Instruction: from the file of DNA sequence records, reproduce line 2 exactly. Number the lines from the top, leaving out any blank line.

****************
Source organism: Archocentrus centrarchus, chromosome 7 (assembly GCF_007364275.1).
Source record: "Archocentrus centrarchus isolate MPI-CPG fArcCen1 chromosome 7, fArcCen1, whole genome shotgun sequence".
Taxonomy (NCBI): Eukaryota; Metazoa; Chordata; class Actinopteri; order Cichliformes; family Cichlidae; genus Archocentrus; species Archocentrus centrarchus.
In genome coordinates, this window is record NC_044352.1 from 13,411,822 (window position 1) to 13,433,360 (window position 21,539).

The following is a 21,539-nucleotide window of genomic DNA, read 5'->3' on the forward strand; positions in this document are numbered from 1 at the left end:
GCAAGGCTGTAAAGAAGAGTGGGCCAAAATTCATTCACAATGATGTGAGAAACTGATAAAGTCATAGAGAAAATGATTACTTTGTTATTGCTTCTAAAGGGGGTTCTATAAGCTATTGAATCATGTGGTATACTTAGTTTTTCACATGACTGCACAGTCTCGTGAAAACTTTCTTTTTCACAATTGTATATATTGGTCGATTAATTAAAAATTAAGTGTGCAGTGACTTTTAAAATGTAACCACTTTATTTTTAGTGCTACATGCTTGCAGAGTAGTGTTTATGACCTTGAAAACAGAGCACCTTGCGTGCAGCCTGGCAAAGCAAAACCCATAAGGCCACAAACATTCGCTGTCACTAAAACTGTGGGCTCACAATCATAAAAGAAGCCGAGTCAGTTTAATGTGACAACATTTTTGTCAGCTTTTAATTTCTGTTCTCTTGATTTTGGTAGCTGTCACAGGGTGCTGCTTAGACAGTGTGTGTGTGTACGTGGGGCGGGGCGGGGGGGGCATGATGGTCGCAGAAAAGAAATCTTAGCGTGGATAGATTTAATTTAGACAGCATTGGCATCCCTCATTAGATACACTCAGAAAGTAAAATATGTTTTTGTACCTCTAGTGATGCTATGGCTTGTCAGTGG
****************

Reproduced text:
Source record: "Archocentrus centrarchus isolate MPI-CPG fArcCen1 chromosome 7, fArcCen1, whole genome shotgun sequence".